Rob Anderson is a comedian and content creator best known for his short form sketches, parodies and comedic series like “Gay Science“, which answers important LGBTQ questions like: “Why Are Gay Men Terrible Drivers” and “Why Gay Men Can’t Sit In a Chair Properly“. Amassing over 2 million social media followers, Anderson’s comedy thoughtfully explores relatable LGBTQ+ issues in unique and sardonic ways.
Recently Rob has partnered with The Academy Awards, made promotional content with popstar Kim Petras, and even penned a number one best selling children’s book based on the infamous 2018 National Anthem performance by singer, Fergie. Previously, Anderson studied improv and sketch comedy at iO, Second City, and The Annoyance in Chicago, as well as held marketing positions at Grindr, Uber, and The Infatuation. Rob has been featured by Good Morning America, Business Insider, NPR and more.
1. You’ve mixed a lot of different art forms and media. What’s your story as an artist?
I like to get creative and show humor in unexpected ways. I’m pretty good at making illustrations so I usually lean into that when getting my jokes across.
2. What is your favorite form of art if you can pick one?
Film and Theater are my favorites! There’s something special about a full story that’s able to be told in less than two hours, in one sitting, experienced in a theater with other people.
3. Tell us about this latest single and how it came about
I like committing hard to deeply stupid concepts, so I started making music that sounds like radio-friendly pop, but the lyrics and concept are… unique. This one is an absurd love song that takes the position of wanting someone so bad they could reduce you to nothing. It’s rooted in kink without being too filthy.
4. Your Gay Science series is amazing. How did you get the idea for it?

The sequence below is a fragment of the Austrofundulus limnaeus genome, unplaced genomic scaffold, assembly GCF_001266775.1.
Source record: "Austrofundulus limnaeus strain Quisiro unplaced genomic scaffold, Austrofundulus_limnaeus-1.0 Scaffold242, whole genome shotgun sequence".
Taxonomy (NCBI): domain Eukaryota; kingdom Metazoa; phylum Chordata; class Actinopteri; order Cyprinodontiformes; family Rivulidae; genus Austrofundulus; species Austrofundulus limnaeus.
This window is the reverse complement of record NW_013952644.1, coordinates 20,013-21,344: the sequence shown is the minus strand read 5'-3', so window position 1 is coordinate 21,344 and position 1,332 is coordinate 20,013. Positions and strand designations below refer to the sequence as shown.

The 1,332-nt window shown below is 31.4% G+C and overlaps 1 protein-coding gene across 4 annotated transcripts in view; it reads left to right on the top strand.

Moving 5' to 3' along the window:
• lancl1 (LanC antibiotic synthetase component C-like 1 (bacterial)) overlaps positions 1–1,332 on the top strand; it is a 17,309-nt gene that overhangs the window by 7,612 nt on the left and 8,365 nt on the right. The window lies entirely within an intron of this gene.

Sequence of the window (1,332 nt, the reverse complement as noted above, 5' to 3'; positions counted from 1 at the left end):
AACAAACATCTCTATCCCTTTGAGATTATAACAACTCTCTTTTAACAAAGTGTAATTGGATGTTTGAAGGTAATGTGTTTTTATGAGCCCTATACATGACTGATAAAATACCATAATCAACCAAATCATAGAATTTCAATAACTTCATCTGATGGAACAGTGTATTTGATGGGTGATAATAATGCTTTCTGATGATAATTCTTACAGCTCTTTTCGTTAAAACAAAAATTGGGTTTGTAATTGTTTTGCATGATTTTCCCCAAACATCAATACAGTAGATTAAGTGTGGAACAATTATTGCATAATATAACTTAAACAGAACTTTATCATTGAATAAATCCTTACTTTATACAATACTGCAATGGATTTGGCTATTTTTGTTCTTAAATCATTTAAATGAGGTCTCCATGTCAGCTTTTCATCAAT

I was looking for an actual scientific explanation as to why gay men drink iced coffee more than straight people. I couldn’t find one so I decided to make one up myself with a fake science video. People really got a kick out of it and I kept going with new stereotypes. The series takes these traits and spins them in a way to bring the power back to queer people.
5. What’s your least favorite thing about the stand up scene these days?
Comedians who complain too much on how everyone’s “offended” and you can’t do stand up like you used to. People aren’t more offended, they just aren’t laughing at bad jokes anymore. There’s a higher standard in comedy now. A joke about a harmless group of people who are different isn’t funny JUST because they’re different. We need something more. Be funnier.
6. You’ve been very vocal about LGBTQ related matters. Do you think artists should address these issues and if so what’s the best way to do so?
I weave important messages into some, but not all of my content. We’re faced with serious issues every day and sometimes people need an escape from that. Comedians don’t have a responsibility to educate or inform people on serious things if they just want to make people laugh. We need the humor most.
7. What can we expect from your upcoming comedy tour?
Extremely personal stories about gay sex and original musical numbers… about gay sex.
8. What keeps you inspired everyday?
Dumb stuff I see on the internet and real life. Dumb conversations I overhear, very niche drama, ridiculous trends. I love treating silly stuff as if it’s very, very serious.